The definition of marriage now in the Marriage Act was inserted in 2004, its stated purpose being to reflect ‘the understanding of marriage held by the vast majority of Australians’. The Government stated that:
It is time that those words form the formal definition of marriage in the Marriage Act.
The bill will achieve that result.
Including this definition will remove any lingering concerns that people may have that the legal definition of marriage may become eroded over time.
The definition of marriage was inserted along with changes to expressly preclude the recognition of same-sex marriages conducted overseas. These amendments were in the main a response to reforms legalising same-sex marriage in a number of overseas jurisdictions. In this regard, the Attorney-General, Philip Ruddock, stated:
A related concern held by many people is that there are now some countries that permit same sex couples to marry. It has been reported that there are a few Australian same sex couples who may travel overseas to marry in one of these countries on the basis that their marriage will then be recognised under Australian law on their return. Australian law does, as a matter of general principle, recognise marriages entered into under the laws of another country, with some specific exceptions. It is the government‘s view that this does not apply to same sex marriages. The amendments to the Marriage Act contained in this bill will make it absolutely clear that Australia will not recognise same sex marriages entered into under the laws of another country, whatever country that may be.
At the time, these amendments and their method of enactment were controversial and contentious. There were in fact two Bills the first (the Marriage Legislation Amendment Bill 2004) contained amendments to define marriage and to preclude recognition of overseas same-sex marriages in Australia, but also included amendments to prevent same-sex couples adopting children from overseas. This first Bill was referred to a Senate Committee for inquiry but within a day of its referral a second Bill (the Marriage Amendment Bill 2004) was introduced into Parliament. This second Bill did not contain the amendments relating to overseas adoption — these being the ones that the Labor Party had indicated it would not support. At the same time, the parliamentary committee inquiry into the first Bill was also abandoned. The rationale for this unusual and dramatic change of direction was so that the Bill would have a speedy passage through the Parliament. The Attorney-General the Hon Philip Ruddock stated:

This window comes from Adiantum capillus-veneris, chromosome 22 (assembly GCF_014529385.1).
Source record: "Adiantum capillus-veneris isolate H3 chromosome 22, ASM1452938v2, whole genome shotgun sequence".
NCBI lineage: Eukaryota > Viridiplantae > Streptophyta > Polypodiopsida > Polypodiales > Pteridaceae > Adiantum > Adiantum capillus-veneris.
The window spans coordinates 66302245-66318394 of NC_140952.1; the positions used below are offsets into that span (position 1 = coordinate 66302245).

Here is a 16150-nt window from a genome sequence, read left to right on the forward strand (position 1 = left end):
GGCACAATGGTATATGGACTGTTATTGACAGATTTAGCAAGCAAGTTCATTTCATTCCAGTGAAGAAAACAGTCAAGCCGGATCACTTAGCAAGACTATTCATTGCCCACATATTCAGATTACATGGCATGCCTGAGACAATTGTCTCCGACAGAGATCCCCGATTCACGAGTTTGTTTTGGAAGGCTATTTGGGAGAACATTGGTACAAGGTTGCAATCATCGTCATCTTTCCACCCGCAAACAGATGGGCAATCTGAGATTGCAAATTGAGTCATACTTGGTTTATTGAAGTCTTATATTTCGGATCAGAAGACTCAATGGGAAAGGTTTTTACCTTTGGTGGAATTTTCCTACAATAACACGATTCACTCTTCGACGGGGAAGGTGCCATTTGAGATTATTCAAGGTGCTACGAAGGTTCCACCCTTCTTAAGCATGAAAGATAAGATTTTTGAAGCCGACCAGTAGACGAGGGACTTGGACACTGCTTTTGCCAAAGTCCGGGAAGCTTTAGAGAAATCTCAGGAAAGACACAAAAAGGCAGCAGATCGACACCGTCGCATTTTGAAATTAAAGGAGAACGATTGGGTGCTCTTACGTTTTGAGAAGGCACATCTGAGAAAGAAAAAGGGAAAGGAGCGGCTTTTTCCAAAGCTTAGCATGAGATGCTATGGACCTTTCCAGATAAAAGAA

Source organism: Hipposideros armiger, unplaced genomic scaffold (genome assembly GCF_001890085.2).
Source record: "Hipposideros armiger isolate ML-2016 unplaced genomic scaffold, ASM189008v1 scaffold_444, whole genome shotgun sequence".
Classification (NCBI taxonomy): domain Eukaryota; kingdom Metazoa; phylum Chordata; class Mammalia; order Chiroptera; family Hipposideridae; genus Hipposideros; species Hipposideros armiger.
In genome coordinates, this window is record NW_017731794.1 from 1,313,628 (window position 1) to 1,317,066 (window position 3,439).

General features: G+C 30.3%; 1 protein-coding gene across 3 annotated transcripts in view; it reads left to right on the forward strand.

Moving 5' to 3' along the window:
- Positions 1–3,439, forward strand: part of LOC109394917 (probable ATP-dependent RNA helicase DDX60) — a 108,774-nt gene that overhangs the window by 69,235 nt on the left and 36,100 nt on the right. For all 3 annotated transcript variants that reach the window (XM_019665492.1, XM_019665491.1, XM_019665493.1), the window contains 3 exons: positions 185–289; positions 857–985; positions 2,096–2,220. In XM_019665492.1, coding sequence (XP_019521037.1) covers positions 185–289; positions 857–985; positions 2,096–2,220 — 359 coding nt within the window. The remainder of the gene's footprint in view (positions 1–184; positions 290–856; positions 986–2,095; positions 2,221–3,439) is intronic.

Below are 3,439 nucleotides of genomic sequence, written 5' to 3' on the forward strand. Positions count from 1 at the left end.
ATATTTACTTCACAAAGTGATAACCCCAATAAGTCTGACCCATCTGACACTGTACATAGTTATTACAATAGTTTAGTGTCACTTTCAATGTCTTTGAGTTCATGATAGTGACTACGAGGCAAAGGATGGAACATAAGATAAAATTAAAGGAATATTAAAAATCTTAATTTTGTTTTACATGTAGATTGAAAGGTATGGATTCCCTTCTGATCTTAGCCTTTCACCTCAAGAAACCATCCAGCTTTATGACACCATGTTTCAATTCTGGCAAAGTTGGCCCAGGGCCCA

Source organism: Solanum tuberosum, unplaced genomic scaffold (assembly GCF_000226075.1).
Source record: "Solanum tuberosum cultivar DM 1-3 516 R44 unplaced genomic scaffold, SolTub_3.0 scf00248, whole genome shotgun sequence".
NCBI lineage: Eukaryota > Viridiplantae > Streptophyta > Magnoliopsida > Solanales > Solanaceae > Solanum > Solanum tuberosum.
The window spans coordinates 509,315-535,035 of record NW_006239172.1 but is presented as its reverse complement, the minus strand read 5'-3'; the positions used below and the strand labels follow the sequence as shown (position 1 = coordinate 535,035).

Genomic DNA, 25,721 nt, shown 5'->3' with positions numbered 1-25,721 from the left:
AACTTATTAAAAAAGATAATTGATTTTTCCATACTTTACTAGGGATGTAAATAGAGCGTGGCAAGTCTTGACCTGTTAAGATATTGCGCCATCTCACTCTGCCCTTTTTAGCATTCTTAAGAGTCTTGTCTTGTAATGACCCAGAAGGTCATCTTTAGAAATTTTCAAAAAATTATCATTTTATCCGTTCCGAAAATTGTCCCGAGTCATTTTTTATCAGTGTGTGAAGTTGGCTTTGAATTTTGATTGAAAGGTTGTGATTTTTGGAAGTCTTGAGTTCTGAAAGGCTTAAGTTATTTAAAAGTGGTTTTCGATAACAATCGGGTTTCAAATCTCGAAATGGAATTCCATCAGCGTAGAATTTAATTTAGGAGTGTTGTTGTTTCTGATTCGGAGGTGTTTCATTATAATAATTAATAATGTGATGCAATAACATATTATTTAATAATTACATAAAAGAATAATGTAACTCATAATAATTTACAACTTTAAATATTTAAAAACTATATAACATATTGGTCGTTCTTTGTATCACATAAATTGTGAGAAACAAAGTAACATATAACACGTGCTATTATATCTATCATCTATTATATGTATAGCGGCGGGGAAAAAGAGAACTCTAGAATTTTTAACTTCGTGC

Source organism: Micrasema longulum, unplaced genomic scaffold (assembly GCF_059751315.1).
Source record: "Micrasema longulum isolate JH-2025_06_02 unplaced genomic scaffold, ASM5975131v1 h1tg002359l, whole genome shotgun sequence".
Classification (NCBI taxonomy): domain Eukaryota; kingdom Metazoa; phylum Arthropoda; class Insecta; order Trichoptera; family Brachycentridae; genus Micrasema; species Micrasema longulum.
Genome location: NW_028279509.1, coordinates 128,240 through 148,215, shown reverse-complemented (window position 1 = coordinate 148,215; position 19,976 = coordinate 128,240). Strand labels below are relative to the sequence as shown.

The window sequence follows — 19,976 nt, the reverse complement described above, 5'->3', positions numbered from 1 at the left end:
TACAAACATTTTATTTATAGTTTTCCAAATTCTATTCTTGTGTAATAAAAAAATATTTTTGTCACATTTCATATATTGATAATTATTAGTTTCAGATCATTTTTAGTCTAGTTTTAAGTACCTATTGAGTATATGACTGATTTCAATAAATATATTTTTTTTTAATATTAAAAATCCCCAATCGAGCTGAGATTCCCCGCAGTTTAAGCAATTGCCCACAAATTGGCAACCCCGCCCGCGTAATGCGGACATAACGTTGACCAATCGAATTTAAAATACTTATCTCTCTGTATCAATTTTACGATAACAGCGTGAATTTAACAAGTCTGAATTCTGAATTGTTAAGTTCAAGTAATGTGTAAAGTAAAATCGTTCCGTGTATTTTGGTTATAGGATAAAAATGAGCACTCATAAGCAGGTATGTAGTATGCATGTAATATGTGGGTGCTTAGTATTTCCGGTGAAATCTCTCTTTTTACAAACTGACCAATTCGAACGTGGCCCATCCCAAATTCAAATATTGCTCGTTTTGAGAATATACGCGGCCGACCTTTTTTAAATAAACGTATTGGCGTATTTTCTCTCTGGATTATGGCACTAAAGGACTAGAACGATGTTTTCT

If this bill is acceded to today, I want to make it very clear that the reason for this, without breaching any privacy matters, is that some parties have already sought recognition of offshore arrangements approved under the laws of other countries and would be seeking recognition under our law.
It is the government's view that the provisions of the Marriage Act which we are seeking to enact should not be delayed and should not be the subject of Senate referral. The opposition having indicated its support for these measures should ensure—having restricted it to those matters that relate to a definition of marriage and the recognition of overseas marriages, which they say they support—that they receive a speedy passage.
While the legislation had the support of both major parties the Labor Party expressed reservations about the process of enactment. The Greens labelled it as discriminatory against the gay and lesbian community and condemned both the Government and the Labor Party for failing to acknowledge the change in present day society in the make-up of couples. The Hon Alastair Nicholson, former Chief Justice of the Family Court of Australia described it as ‘one of the most unfortunate pieces of legislation that has ever been passed by the Australian Parliament’.
Section 51(xxi) of the Commonwealth Constitution provides that the Federal Parliament has power to make laws with respect to ‘Marriage’. That power is not further defined by the Constitution.
Whether the ‘marriage power’ in the Constitution could support a Commonwealth law that recognises same-sex marriage is a complex and well debated subject. Leading academics suggest that should the Australian Parliament legislate to allow same-sex marriage there will undoubtedly be a constitutional challenge to its validity in the High Court.